Credit Island Park

The Seurat Statue Garden

Important Note - Credit Island Park and the Seurat Statue Garden are not currently available due to the recent flooding. All proceeds raised from the ride will benefit rehabilitation and stewardship of the Statue Garden.

So when we committed to the idea of bringing a "Tweed Ride" to the Quad-Cities, a couple of things were real important to us. First, we didn't want it to be just another "bar ride". While there is a certain amount of lubrication that might go on with an event of this caliber, we want it to be an event that the entire family can enjoy. The second was, we wanted a destination that was both unique and iconic to the area. To that end, whilst riding through Credit Island Park one lovely spring day, we happened on the Seurat Statue Garden. Upon further investigation, the legend goes that the original figures were carved from an oak tree that was felled during a storm.  They date back to 1998 and were one of nine Riverway art projects around the Quad-Cities area. They are inspired by the Georges Seurat painting “Sunday Afternoon on the Island of La Grande Jatte” They briefly came to life back in 2016 when local author and historian Chuck Oestrich's play “Sunday in the Park Alive” was performed live at the park with the statues representing local characters from daily life at the dawn of the 20th century.  In a bygone era, "Suburban Island" was a  privately owned recreational area where families would gather and celebrate their leisure.

These days, Credit Island is a community park under the jurisdiction of Davenport Parks and Recreation but the Statue Garden is privately funded and funds raised on behalf of the "Tweed Ride" are presented to River Action to help with maintenance and repair.


Etiquette Guide - From The Original London Tweed Run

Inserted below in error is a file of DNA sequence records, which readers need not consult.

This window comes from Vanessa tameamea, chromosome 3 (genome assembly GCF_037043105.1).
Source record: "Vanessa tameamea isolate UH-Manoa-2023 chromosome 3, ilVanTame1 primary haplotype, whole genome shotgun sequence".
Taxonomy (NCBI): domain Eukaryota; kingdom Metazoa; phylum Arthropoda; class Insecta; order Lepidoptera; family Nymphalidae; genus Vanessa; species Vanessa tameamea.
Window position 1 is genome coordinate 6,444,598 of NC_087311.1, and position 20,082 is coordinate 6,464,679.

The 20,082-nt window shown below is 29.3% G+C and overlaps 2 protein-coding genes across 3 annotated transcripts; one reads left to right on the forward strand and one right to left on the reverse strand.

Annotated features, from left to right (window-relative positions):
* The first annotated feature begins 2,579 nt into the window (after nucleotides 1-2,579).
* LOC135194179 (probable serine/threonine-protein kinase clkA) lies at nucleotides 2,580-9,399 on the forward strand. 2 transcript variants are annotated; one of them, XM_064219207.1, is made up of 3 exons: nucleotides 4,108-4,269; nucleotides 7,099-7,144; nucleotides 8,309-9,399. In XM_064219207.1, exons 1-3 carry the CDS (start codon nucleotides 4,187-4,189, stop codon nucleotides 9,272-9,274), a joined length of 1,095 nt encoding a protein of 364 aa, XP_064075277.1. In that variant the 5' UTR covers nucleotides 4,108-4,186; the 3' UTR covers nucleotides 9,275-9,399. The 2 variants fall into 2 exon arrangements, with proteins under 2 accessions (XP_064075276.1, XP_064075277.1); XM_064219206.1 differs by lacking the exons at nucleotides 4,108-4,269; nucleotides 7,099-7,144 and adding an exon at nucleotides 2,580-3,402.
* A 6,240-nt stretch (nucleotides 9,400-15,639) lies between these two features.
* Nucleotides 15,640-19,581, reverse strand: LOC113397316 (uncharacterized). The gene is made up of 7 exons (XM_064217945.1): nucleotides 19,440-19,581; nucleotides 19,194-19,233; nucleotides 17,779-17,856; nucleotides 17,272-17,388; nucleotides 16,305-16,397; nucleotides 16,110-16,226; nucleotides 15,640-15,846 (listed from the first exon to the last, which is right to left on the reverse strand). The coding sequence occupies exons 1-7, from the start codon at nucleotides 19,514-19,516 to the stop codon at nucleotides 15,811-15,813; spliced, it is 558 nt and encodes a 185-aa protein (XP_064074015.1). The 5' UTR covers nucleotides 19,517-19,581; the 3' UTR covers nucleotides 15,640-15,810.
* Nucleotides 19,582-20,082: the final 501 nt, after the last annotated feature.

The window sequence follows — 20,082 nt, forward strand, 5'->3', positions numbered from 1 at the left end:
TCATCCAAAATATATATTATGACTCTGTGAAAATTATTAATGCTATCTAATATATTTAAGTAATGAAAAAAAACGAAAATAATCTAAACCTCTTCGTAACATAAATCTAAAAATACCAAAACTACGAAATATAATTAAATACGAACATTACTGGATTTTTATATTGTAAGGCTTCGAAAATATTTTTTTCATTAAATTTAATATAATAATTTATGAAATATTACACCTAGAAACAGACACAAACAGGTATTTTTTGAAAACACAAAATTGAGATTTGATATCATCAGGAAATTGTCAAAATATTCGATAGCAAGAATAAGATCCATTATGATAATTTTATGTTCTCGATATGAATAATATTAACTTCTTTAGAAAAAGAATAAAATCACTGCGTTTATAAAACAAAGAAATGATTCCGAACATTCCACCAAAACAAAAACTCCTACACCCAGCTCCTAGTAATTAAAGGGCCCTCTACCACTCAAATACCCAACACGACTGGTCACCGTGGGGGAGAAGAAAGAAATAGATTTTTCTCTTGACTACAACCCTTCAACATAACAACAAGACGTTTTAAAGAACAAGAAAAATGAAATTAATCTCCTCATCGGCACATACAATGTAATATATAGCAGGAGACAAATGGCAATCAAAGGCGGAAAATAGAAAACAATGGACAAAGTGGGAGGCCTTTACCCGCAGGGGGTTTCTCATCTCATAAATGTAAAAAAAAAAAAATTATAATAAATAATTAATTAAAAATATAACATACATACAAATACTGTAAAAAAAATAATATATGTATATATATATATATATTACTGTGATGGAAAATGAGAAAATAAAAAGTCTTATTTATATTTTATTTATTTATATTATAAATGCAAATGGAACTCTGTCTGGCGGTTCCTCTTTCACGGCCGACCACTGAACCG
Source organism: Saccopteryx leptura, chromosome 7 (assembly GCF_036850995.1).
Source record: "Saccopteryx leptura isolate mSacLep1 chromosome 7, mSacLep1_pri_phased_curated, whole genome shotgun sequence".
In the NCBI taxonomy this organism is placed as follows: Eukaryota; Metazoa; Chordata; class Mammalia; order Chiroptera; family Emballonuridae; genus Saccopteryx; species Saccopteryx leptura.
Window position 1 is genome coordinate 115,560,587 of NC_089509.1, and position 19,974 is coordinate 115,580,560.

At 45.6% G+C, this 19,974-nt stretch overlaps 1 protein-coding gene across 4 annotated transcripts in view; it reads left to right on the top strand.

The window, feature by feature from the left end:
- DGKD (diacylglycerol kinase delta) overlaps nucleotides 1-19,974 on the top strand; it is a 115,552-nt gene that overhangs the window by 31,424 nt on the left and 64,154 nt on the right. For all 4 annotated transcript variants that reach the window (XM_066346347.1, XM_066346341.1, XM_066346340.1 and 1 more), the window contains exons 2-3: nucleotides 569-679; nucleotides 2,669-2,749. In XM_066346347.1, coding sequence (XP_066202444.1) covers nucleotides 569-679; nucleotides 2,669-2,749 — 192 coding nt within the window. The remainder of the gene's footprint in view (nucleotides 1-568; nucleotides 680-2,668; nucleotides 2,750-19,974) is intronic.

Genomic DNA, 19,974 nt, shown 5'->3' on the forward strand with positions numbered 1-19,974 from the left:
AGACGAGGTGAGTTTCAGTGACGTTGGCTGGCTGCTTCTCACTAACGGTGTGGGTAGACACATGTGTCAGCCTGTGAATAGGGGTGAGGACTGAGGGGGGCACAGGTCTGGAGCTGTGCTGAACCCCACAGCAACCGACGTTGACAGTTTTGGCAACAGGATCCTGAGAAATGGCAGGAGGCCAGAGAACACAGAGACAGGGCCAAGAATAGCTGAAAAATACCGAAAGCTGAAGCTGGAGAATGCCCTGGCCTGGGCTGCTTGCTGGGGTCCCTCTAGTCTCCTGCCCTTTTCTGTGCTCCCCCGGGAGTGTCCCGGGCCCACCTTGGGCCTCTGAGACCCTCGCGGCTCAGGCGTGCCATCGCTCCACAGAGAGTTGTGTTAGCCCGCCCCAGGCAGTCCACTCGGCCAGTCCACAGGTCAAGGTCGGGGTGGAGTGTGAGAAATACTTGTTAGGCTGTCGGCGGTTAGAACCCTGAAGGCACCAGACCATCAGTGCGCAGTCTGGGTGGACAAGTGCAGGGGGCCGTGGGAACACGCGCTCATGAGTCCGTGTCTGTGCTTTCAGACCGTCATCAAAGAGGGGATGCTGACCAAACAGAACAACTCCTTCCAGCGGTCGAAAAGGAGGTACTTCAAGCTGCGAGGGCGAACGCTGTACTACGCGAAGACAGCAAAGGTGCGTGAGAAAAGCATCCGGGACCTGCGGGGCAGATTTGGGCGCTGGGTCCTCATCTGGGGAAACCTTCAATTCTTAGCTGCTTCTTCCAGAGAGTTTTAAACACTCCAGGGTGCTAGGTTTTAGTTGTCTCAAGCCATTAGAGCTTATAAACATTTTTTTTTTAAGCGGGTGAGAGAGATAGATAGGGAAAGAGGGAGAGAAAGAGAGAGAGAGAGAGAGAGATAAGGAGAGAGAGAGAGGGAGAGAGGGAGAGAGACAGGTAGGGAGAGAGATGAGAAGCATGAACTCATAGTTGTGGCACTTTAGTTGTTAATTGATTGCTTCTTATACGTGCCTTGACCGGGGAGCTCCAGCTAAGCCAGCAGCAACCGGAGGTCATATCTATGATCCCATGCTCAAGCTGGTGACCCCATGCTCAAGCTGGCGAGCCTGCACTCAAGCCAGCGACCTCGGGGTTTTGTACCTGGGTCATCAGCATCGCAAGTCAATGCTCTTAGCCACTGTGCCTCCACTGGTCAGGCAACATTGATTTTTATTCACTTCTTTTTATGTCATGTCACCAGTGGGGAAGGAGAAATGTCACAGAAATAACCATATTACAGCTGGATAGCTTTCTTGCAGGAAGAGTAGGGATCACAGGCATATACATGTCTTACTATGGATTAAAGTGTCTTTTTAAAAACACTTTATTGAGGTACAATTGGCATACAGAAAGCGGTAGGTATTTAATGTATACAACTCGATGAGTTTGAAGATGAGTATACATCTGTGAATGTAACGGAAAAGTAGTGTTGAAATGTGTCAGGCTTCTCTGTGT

“Distrust any enterprise that requires new clothes.” Henry David Thoreau.

Now look here, proper attire is expected. The term "overdressed" does not exist in our vocabulary. Tweed suits, plus fours, bowties, and jaunty flat caps are all encouraged. 

Do your best for the highly-prized Best Dressed Man and Best Dressed Woman prizes. Suggested attire: woollen plus fours, harris tweed jackets, fair isle jumpers, alpaca coats, merino wool team jerseys; cycling skirts and perhaps a sporty cycling cape for the ladies, cravats or ties for gentlemen, and a sneaky hip flask of sustenance for afterwards. A small tip: we have found bowler hats a spot more aerodynamic than top hats. 

We do our best to avoid inclement weather, but our Fair Isles can sometimes throw a horror in our faces. A full-sized umbrella is difficult on a bicycle, but a sturdy macintosh or cape might not go amiss. 

Dust off your vintage velocipede for the ride; prizes awarded for Best Vintage Bicycle. If your bike isn’t quite a classic, try your hand at the Best Decorated Bicycle competition. And of course don’t forget our world-famous Best Moustache prize – open to both men and women, of course.

We stop for a spot of tea along route. Pinky up or pinky down, with milk or with lemon, these are choices each one of us must make for themselves. But the main thing is to not rush one's self. Afternoon tea is one of life's great luxuries.

Of course dining al fresco is an art all of its own, and we encourage you to pack a beautiful picnic basket for our Picnic Break. Dispense with the good silver, but do remember to pop a colourful blanket in the basket!